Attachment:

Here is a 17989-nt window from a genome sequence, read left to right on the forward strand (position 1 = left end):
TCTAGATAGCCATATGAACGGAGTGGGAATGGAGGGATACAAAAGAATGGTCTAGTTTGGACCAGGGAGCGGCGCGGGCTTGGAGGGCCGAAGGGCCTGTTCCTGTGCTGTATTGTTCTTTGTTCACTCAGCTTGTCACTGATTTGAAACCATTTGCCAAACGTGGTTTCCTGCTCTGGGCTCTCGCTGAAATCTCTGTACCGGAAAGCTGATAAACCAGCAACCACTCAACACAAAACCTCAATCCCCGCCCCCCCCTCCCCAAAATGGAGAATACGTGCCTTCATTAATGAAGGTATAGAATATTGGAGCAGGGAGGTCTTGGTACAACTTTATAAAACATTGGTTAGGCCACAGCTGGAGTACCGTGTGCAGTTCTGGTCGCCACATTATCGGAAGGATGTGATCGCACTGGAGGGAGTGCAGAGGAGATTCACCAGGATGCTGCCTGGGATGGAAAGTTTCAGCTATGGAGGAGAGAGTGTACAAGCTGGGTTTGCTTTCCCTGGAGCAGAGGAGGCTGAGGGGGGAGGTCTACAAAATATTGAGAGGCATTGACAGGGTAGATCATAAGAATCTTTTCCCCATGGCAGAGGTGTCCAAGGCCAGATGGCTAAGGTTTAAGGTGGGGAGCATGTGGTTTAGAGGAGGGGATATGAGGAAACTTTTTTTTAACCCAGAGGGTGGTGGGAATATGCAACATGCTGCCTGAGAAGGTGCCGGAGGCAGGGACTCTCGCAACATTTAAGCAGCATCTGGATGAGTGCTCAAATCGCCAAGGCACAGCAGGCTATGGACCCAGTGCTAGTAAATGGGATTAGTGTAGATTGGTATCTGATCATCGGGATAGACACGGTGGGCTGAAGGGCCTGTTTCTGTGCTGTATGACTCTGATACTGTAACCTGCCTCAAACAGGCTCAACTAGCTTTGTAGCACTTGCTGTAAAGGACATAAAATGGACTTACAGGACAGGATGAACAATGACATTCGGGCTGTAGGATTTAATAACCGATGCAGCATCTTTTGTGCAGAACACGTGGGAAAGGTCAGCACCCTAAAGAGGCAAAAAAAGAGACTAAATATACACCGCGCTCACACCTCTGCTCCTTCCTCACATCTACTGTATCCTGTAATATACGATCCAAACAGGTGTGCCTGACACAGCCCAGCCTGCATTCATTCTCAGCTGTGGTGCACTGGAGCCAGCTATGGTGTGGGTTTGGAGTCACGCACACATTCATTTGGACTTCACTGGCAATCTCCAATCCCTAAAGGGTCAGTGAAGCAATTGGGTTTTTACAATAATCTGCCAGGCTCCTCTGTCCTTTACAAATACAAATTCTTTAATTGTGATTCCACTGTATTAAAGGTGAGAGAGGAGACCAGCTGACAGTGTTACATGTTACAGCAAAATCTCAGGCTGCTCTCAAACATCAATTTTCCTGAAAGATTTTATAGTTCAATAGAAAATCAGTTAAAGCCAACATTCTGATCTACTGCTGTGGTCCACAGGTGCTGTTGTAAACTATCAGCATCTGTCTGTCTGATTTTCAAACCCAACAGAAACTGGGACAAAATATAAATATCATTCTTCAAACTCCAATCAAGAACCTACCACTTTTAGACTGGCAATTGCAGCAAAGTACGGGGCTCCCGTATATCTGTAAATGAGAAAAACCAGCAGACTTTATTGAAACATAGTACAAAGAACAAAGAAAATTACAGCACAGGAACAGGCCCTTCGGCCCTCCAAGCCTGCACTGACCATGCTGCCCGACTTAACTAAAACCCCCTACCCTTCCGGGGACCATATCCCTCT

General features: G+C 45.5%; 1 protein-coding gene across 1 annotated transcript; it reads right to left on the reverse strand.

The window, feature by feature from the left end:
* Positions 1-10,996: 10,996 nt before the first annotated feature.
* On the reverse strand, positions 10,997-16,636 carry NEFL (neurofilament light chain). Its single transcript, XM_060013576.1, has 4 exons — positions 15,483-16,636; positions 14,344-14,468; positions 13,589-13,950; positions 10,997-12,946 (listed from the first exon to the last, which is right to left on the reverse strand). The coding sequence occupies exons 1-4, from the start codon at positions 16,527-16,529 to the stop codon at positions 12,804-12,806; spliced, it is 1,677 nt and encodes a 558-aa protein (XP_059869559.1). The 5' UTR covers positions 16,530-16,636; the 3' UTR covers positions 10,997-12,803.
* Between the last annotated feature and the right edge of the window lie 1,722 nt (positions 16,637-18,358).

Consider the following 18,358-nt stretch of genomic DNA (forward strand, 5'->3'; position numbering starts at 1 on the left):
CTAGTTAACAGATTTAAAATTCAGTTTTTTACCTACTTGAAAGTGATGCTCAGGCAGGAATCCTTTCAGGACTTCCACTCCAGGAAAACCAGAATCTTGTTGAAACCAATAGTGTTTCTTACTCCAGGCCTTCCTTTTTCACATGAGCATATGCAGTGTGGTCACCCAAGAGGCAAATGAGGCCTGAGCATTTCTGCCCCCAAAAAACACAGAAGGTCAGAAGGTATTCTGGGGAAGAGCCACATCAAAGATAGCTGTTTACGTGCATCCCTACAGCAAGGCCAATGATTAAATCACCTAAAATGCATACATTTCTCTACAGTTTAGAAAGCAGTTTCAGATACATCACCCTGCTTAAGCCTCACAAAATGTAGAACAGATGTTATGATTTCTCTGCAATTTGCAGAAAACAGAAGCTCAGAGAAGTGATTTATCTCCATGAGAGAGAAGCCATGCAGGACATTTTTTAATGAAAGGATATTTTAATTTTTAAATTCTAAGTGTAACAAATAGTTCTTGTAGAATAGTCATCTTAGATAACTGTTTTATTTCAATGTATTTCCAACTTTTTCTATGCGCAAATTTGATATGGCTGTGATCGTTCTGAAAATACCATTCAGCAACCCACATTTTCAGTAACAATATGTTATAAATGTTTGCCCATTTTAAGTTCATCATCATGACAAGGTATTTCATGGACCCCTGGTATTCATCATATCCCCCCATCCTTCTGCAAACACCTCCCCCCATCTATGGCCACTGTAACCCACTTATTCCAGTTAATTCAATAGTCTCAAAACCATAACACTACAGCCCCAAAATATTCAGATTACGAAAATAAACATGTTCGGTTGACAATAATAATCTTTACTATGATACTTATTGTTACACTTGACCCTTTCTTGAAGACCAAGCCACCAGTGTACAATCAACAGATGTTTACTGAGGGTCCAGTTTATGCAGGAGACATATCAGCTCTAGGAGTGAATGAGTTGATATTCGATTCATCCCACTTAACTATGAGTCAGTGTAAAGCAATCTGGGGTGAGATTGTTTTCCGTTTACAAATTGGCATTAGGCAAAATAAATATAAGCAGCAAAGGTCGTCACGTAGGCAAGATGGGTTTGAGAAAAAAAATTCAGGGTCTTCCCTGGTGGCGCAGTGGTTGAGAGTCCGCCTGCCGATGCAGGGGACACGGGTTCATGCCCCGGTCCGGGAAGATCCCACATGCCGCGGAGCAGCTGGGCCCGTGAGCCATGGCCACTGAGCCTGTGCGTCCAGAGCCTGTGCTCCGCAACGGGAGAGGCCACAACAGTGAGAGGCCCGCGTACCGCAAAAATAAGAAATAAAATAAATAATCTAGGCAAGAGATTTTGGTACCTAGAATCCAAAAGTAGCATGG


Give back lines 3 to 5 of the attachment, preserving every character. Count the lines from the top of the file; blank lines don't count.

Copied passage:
General features: G+C 45.5%; 1 protein-coding gene across 1 annotated transcript; it reads right to left on the reverse strand.

The window, feature by feature from the left end:
* Positions 1-10,996: 10,996 nt before the first annotated feature.